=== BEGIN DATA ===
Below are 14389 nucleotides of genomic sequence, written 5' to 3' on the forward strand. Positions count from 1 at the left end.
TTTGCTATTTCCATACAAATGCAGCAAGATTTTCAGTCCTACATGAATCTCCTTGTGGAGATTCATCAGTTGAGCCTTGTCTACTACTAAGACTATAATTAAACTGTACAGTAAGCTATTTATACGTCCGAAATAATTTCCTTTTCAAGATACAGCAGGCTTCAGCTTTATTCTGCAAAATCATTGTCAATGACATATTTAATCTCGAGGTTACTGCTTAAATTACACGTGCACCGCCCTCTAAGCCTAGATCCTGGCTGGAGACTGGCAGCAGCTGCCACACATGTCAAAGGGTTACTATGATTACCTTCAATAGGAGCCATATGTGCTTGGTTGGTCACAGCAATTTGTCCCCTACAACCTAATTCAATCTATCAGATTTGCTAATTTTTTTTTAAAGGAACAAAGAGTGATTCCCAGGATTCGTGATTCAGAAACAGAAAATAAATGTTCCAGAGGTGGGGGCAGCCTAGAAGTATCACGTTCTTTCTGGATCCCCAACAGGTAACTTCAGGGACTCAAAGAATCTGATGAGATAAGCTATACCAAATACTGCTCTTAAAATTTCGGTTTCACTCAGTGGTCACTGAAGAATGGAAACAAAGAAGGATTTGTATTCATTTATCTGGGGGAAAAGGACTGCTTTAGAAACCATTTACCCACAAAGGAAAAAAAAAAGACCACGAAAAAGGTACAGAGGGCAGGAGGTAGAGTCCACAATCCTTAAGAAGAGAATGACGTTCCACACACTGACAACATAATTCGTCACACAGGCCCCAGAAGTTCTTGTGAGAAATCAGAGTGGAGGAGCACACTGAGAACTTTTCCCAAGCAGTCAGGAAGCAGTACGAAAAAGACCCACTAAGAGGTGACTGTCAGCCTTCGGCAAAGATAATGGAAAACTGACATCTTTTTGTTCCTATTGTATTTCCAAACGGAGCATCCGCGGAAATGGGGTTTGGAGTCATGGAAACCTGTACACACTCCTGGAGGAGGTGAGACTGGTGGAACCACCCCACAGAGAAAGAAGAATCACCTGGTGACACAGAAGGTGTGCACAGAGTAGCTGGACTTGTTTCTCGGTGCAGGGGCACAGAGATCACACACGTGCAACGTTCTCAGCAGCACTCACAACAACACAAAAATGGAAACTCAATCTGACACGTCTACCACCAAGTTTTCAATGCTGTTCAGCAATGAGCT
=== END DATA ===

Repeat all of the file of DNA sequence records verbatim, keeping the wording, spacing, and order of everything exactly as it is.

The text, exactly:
Below are 14389 nucleotides of genomic sequence, written 5' to 3' on the forward strand. Positions count from 1 at the left end.
TTTGCTATTTCCATACAAATGCAGCAAGATTTTCAGTCCTACATGAATCTCCTTGTGGAGATTCATCAGTTGAGCCTTGTCTACTACTAAGACTATAATTAAACTGTACAGTAAGCTATTTATACGTCCGAAATAATTTCCTTTTCAAGATACAGCAGGCTTCAGCTTTATTCTGCAAAATCATTGTCAATGACATATTTAATCTCGAGGTTACTGCTTAAATTACACGTGCACCGCCCTCTAAGCCTAGATCCTGGCTGGAGACTGGCAGCAGCTGCCACACATGTCAAAGGGTTACTATGATTACCTTCAATAGGAGCCATATGTGCTTGGTTGGTCACAGCAATTTGTCCCCTACAACCTAATTCAATCTATCAGATTTGCTAATTTTTTTTTAAAGGAACAAAGAGTGATTCCCAGGATTCGTGATTCAGAAACAGAAAATAAATGTTCCAGAGGTGGGGGCAGCCTAGAAGTATCACGTTCTTTCTGGATCCCCAACAGGTAACTTCAGGGACTCAAAGAATCTGATGAGATAAGCTATACCAAATACTGCTCTTAAAATTTCGGTTTCACTCAGTGGTCACTGAAGAATGGAAACAAAGAAGGATTTGTATTCATTTATCTGGGGGAAAAGGACTGCTTTAGAAACCATTTACCCACAAAGGAAAAAAAAAAGACCACGAAAAAGGTACAGAGGGCAGGAGGTAGAGTCCACAATCCTTAAGAAGAGAATGACGTTCCACACACTGACAACATAATTCGTCACACAGGCCCCAGAAGTTCTTGTGAGAAATCAGAGTGGAGGAGCACACTGAGAACTTTTCCCAAGCAGTCAGGAAGCAGTACGAAAAAGACCCACTAAGAGGTGACTGTCAGCCTTCGGCAAAGATAATGGAAAACTGACATCTTTTTGTTCCTATTGTATTTCCAAACGGAGCATCCGCGGAAATGGGGTTTGGAGTCATGGAAACCTGTACACACTCCTGGAGGAGGTGAGACTGGTGGAACCACCCCACAGAGAAAGAAGAATCACCTGGTGACACAGAAGGTGTGCACAGAGTAGCTGGACTTGTTTCTCGGTGCAGGGGCACAGAGATCACACACGTGCAACGTTCTCAGCAGCACTCACAACAACACAAAAATGGAAACTCAATCTGACACGTCTACCACCAAGTTTTCAATGCTGTTCAGCAATGAGCT